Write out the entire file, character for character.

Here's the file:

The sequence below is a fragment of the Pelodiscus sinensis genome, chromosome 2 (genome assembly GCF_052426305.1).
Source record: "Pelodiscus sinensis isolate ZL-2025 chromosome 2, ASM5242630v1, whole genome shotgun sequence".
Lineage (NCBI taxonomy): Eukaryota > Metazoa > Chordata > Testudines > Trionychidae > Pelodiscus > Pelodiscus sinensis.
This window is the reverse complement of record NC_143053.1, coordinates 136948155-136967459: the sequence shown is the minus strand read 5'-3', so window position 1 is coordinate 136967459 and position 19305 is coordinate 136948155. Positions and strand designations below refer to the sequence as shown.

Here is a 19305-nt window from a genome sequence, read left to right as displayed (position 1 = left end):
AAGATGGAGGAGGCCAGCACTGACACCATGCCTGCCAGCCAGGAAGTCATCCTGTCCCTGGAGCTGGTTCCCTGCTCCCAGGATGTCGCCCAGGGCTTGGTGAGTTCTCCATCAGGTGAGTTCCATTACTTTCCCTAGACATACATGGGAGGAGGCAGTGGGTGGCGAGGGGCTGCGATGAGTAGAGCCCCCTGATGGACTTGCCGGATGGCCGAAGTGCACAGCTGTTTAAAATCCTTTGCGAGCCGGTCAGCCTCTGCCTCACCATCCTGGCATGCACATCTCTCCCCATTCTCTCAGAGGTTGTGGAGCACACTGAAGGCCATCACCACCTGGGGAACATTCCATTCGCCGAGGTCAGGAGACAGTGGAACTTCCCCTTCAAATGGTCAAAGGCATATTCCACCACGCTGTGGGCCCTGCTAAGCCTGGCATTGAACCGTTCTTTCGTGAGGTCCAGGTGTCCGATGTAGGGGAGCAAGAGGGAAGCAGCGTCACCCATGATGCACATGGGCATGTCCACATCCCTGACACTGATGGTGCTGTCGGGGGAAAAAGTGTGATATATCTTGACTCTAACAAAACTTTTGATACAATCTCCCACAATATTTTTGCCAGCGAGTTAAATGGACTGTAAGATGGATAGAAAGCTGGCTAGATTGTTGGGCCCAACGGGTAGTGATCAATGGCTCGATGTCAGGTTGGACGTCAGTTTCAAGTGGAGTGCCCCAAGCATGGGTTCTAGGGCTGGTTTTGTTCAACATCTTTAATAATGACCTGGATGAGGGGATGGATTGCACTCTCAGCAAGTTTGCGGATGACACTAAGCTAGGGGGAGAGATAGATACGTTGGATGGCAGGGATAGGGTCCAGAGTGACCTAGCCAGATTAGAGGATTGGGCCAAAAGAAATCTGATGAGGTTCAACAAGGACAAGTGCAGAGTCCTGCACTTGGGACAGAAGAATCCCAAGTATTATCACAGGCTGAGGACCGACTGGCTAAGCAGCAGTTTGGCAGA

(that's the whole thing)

The sequence below is a fragment of the Pelodiscus sinensis genome, chromosome 2 (genome assembly GCF_052426305.1).
Source record: "Pelodiscus sinensis isolate ZL-2025 chromosome 2, ASM5242630v1, whole genome shotgun sequence".
Lineage (NCBI taxonomy): Eukaryota > Metazoa > Chordata > Testudines > Trionychidae > Pelodiscus > Pelodiscus sinensis.
This window is the reverse complement of record NC_143053.1, coordinates 136948155-136967459: the sequence shown is the minus strand read 5'-3', so window position 1 is coordinate 136967459 and position 19305 is coordinate 136948155. Positions and strand designations below refer to the sequence as shown.

Here is a 19305-nt window from a genome sequence, read left to right as displayed (position 1 = left end):
AAGATGGAGGAGGCCAGCACTGACACCATGCCTGCCAGCCAGGAAGTCATCCTGTCCCTGGAGCTGGTTCCCTGCTCCCAGGATGTCGCCCAGGGCTTGGTGAGTTCTCCATCAGGTGAGTTCCATTACTTTCCCTAGACATACATGGGAGGAGGCAGTGGGTGGCGAGGGGCTGCGATGAGTAGAGCCCCCTGATGGACTTGCCGGATGGCCGAAGTGCACAGCTGTTTAAAATCCTTTGCGAGCCGGTCAGCCTCTGCCTCACCATCCTGGCATGCACATCTCTCCCCATTCTCTCAGAGGTTGTGGAGCACACTGAAGGCCATCACCACCTGGGGAACATTCCATTCGCCGAGGTCAGGAGACAGTGGAACTTCCCCTTCAAATGGTCAAAGGCATATTCCACCACGCTGTGGGCCCTGCTAAGCCTGGCATTGAACCGTTCTTTCGTGAGGTCCAGGTGTCCGATGTAGGGGAGCAAGAGGGAAGCAGCGTCACCCATGATGCACATGGGCATGTCCACATCCCTGACACTGATGGTGCTGTCGGGGGAAAAAGTGTGATATATCTTGACTCTAACAAAACTTTTGATACAATCTCCCACAATATTTTTGCCAGCGAGTTAAATGGACTGTAAGATGGATAGAAAGCTGGCTAGATTGTTGGGCCCAACGGGTAGTGATCAATGGCTCGATGTCAGGTTGGACGTCAGTTTCAAGTGGAGTGCCCCAAGCATGGGTTCTAGGGCTGGTTTTGTTCAACATCTTTAATAATGACCTGGATGAGGGGATGGATTGCACTCTCAGCAAGTTTGCGGATGACACTAAGCTAGGGGGAGAGATAGATACGTTGGATGGCAGGGATAGGGTCCAGAGTGACCTAGCCAGATTAGAGGATTGGGCCAAAAGAAATCTGATGAGGTTCAACAAGGACAAGTGCAGAGTCCTGCACTTGGGACAGAAGAATCCCAAGTATTATCACAGGCTGAGGACCGACTGGCTAAGCAGCAGTTTGGCAGA